Browsing by Subject "IMPULSIVITY"

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  • Elsilä, Lauri V.; Korhonen, Nuppu; Hyytiä, Petri; Korpi, Esa R. (2020)
    While interest in psychedelic drugs in the fields of psychiatry and neuroscience has re-emerged in recent last decades, the general understanding of the effects of these drugs remains deficient. In particular, there are gaps in knowledge on executive functions and goal-directed behaviors both in humans and in commonly used animal models. The effects of acute doses of psychedelic lysergic acid diethylamide (LSD) on reward-driven decision making were explored using the mouse version of the Iowa Gambling Task. A total of 15 mice were trained to perform in a touch-screen adaptation of the rodent version of the Iowa Gambling Task, after which single acute doses of LSD (0.025, 0.1, 0.2, 0.4 mg/kg), serotonin 2A receptor-selective agonist 25CN-NBOH (1.5 mg/kg), d-amphetamine (2.0 mg/kg), and saline were administered before the trial. 25CN-NBOH and the three lowest doses of LSD showed no statistically significant changes in option selection or in general functioning during the gambling task trials. The highest dose of LSD (0.4 mg/kg) significantly decreased premature responding and increased the omission rate, but had no effect on option selection in comparison with the saline control. Amphetamine significantly decreased the correct responses and premature responding while increasing the omission rate. In conclusion, mice can perform previously learned, reward-driven decision-making tasks while under the acute influence of LSD at a commonly used dose range.
  • Castren, Sari; Grainger, Marjut; Lahti, Tuuli; Alho, Hannu; Salonen, Anne H. (2015)
    Background: Adolescent gambling and substance use are viewed as a public health concern internationally. The early onset age of gambling is a known risk factor for developing gambling problems later in life. The aims of this study are: to evaluate the internal consistency reliability, factorial validity and classification accuracy of the Finnish version of DSM-IV-Multiple Response-Juvenile (DSM-IV-MR-J) criteria measuring at-risk/problem gambling (ARPG); to examine gender differences in gambling participation, ARPG and substance use among first-year junior high school students; and to investigate the association of gambling and gaming (video game playing) participation, substance use and social variables with ARPG. Methods: This study examined 988 adolescents (mean age 13.4 years) at 11 public schools in Finland between October-December 2013. The response rate was 91.6%. Chi-squared test and binary logistic regression analysis were used. Results: 'Illegal acts' was the most endorsed and sensitive, but the least specific criteria identifying ARPG. During the past year, 51.6% of the respondents had gambled, 7.9% were identified as at-risk/problem gamblers (DSM-IV-MR-J score >= 2), 8.0% had smoked and 8.9% had been drinking for intoxication, and the first three were significantly more common among boys than girls. The odds ratio of being a male past-year at-risk/problem gambler was 2.27, 5.78 for gambling often or sometimes, 2.42 for video game playing weekly or more often and 6.23 for having peer gamblers. Conclusions: Overall, the Finnish version of the DSM-IV-MR-J had acceptable internal consistency reliability and factorial validity. None of the DSM-IV-MR-J criteria were accurate enough to screen ARPG per se. ARPG past-year prevalence was relatively high with males gambling more than females. ARPG was as common as drinking alcohol for intoxication and smoking. Peer gambling was strongly associated with ARPG. Efficient strategies to minimise the risks of gambling problems, tools for prevention and identification of ARPG among the underage are needed.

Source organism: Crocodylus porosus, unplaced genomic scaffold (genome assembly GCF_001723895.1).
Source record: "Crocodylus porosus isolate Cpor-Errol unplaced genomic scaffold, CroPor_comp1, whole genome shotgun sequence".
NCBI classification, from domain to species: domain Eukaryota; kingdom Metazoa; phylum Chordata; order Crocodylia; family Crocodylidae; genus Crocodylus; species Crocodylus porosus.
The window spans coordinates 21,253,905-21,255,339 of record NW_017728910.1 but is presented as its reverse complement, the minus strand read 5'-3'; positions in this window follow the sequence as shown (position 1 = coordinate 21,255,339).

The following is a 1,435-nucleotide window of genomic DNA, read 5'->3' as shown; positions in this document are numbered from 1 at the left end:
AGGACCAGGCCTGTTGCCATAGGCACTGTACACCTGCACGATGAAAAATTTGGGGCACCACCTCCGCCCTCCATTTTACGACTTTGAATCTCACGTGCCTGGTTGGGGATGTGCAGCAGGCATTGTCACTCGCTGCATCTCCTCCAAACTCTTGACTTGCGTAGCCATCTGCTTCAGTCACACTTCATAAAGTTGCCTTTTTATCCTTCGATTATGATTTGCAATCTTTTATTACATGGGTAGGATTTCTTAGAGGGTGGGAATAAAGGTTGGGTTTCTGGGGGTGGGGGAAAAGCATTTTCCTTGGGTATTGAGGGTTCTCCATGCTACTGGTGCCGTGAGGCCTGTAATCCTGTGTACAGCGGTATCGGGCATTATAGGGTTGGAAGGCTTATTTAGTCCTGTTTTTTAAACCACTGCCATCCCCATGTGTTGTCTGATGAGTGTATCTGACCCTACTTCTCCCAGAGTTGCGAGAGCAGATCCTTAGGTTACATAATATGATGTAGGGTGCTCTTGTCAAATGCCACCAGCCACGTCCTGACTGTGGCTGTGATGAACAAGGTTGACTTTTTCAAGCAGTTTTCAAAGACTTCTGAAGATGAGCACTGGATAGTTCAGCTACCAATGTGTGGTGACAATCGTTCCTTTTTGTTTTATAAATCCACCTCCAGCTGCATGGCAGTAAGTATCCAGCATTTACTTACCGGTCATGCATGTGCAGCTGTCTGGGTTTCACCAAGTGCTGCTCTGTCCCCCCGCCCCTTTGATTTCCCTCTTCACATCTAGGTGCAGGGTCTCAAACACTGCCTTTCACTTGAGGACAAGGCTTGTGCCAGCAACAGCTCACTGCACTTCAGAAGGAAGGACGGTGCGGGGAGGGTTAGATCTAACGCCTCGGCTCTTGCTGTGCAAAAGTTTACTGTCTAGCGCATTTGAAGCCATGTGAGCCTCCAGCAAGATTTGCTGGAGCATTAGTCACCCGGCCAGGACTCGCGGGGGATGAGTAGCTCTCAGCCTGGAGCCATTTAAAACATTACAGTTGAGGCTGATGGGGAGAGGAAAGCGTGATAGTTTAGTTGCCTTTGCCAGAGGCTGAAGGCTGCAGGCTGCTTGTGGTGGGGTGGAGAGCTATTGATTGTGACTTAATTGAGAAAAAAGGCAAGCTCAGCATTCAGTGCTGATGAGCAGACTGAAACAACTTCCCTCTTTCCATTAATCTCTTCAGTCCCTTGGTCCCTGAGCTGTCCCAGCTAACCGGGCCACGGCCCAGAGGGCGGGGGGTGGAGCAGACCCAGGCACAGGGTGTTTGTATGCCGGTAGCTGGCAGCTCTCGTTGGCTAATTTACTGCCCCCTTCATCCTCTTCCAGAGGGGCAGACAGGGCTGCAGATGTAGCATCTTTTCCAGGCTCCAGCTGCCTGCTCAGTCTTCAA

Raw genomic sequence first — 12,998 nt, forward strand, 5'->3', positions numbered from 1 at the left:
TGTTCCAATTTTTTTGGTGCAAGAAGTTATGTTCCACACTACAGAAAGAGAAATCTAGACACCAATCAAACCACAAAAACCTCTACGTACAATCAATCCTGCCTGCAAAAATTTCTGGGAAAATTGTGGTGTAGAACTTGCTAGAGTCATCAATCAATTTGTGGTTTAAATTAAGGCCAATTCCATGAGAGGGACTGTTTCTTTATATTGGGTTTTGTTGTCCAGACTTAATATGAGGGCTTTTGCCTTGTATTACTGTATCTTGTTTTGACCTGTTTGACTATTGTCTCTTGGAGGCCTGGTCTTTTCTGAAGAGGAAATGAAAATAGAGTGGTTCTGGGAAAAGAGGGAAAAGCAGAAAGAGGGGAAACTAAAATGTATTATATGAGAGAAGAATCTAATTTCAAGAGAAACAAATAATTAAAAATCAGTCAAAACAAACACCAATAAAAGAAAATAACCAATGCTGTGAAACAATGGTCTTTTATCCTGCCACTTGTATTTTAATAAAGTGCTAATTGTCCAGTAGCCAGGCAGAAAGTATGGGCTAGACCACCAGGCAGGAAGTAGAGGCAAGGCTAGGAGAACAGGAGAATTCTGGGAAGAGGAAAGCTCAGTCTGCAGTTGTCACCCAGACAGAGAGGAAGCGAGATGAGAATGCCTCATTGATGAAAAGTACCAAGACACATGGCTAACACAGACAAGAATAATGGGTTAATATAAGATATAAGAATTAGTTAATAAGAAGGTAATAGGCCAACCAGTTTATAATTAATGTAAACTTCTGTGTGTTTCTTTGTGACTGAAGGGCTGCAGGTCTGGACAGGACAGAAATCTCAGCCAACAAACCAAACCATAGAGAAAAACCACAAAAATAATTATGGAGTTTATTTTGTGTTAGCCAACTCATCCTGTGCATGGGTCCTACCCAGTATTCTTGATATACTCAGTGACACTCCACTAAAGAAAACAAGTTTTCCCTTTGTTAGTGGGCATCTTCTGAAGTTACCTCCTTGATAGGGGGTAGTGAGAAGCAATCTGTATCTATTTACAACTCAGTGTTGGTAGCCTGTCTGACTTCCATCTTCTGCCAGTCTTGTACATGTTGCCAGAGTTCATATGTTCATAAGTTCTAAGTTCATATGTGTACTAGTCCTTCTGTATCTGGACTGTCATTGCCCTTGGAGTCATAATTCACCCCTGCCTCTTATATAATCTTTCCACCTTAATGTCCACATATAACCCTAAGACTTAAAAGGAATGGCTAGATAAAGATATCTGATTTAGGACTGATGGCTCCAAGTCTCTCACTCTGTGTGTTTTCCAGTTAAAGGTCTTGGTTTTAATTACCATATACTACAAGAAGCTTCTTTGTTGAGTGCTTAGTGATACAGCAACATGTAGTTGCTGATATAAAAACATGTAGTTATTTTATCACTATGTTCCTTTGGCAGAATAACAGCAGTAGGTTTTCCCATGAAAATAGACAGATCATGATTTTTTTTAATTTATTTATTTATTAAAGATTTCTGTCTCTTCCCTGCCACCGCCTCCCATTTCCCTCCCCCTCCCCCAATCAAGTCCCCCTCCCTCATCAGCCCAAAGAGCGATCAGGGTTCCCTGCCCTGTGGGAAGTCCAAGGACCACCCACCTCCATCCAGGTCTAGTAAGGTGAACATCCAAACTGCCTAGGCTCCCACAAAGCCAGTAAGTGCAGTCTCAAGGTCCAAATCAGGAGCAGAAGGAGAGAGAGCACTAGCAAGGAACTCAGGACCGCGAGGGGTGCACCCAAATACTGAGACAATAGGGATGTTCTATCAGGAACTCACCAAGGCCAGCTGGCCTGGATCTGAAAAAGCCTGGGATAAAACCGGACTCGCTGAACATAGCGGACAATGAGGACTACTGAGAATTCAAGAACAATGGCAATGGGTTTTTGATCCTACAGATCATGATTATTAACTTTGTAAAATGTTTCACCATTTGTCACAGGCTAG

• Baryshnikov, I.; Aaltonen, K.; Koivisto, M.; Naatanen, P.; Karpov, B.; Melartin, T.; Heikkinen, M.; Ketokivi, M.; Joffe, G.; Isometsa, E. (2015)
    Background: Differential diagnosis between bipolar disorder (BD) and borderline personality disorder (BPD) is often challenging due to some overlap in symptoms and comorbidity of disorders. We investigated correlations in self-reported symptoms of BD and BPD in screening questionnaires at the levels of both total scores and individual items and explored overlapping dimensions. Methods: The McLean Screening Instrument (MSI) for BPD and the Mood Disorder Questionnaire (MDQ) for BD were filled in by patients with unipolar and bipolar mood disorders (n = 313) from specialized psychiatric care within a pilot study of the Helsinki University Psychiatric Consortium. Pearson's correlation coefficients between total scores and individual items of the MSI and the MDQ were estimated. Relationships between MDQ and MSI were evaluated by exploratory factor analysis (EFA). Results: The correlation between total scores of the MDQ and MSI was moderate (r = 0.431, P <0.001). Significant correlations were found between the MSI items of "impulsivity'' and "mood instability'' and all MDQ items (P <0.01). In the EFA, the MSI "impulsivity'' and "mood instability'' items had significant cross-loadings (0.348 and 0.298, respectively) with the MDQ factor. The MDQ items of "irritability'', "flight of thoughts'' and "distractibility'' (0.280, 0.210 and 0.386, respectively) cross-loaded on the MSI factor. Conclusions: The MDQ and MSI items of "affective instability'', "impulsivity'', "irritability'', "flight of thoughts'' and "distractibility'' appear to overlap in content. The other scale items are more disorder-specific, and thus, may help to distinguish BD and BPD. (C) 2015 Elsevier Masson SAS. All rights reserved.
  • Pajulahti, Riikka; Salmela-Aro, Katariina; Lehto, Reetta; Vepsäläinen, Henna; Lehto, Elviira; Nissinen, Kaija; Skaffari, Essi; Sääksjärvi, Katri; Roos, Eva; Sajaniemi, Nina; Erkkola, Maijaliisa; Ray, Carola (2021)